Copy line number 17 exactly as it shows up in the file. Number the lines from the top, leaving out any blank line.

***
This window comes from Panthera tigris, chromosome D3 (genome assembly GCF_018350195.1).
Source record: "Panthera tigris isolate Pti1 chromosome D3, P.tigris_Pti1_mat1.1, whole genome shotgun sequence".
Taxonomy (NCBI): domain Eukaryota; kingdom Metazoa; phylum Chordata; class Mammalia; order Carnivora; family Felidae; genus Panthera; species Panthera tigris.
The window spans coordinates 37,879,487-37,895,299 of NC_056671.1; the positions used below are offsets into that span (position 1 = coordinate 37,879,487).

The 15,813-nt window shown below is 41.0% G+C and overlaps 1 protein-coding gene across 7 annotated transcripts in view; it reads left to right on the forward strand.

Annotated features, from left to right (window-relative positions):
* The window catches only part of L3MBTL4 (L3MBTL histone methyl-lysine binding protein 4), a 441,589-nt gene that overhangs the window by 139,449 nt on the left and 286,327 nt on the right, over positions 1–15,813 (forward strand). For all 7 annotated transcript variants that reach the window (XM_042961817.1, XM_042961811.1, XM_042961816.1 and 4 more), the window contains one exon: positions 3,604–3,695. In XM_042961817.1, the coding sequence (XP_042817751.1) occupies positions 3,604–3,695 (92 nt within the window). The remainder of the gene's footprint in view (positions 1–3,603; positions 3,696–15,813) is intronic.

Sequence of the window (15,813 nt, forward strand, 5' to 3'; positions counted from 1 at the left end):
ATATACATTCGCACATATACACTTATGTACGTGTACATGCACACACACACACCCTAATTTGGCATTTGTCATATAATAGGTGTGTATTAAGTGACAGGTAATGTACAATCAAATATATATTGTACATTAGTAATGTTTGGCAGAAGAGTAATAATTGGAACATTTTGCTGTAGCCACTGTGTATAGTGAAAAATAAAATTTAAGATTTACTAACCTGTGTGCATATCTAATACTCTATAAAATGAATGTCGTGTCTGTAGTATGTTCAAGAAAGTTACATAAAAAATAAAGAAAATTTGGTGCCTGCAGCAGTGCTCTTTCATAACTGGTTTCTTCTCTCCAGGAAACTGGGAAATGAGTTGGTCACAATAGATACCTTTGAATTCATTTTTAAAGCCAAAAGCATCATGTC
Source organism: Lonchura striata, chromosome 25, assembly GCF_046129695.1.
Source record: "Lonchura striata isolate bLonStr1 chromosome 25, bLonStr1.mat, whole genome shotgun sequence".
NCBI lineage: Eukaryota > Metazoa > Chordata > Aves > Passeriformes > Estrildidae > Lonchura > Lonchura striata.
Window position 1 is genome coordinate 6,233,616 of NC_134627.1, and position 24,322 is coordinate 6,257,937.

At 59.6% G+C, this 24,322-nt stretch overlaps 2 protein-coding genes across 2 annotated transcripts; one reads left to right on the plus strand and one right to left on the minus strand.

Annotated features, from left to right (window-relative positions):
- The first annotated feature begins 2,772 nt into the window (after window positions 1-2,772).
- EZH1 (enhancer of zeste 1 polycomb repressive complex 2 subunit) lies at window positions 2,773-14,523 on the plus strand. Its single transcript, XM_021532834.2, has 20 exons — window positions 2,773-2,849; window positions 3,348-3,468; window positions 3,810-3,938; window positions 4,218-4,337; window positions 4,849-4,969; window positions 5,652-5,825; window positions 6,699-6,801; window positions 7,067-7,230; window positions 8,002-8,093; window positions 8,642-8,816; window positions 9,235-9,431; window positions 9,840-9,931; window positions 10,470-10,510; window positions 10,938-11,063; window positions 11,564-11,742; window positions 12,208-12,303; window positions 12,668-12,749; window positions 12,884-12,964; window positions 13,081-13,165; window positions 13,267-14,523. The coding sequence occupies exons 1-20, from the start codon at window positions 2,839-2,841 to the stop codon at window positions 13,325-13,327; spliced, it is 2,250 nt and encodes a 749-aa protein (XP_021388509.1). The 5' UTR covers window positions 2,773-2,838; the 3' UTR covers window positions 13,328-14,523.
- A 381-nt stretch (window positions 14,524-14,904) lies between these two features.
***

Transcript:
- EZH1 (enhancer of zeste 1 polycomb repressive complex 2 subunit) lies at window positions 2,773-14,523 on the plus strand. Its single transcript, XM_021532834.2, has 20 exons — window positions 2,773-2,849; window positions 3,348-3,468; window positions 3,810-3,938; window positions 4,218-4,337; window positions 4,849-4,969; window positions 5,652-5,825; window positions 6,699-6,801; window positions 7,067-7,230; window positions 8,002-8,093; window positions 8,642-8,816; window positions 9,235-9,431; window positions 9,840-9,931; window positions 10,470-10,510; window positions 10,938-11,063; window positions 11,564-11,742; window positions 12,208-12,303; window positions 12,668-12,749; window positions 12,884-12,964; window positions 13,081-13,165; window positions 13,267-14,523. The coding sequence occupies exons 1-20, from the start codon at window positions 2,839-2,841 to the stop codon at window positions 13,325-13,327; spliced, it is 2,250 nt and encodes a 749-aa protein (XP_021388509.1). The 5' UTR covers window positions 2,773-2,838; the 3' UTR covers window positions 13,328-14,523.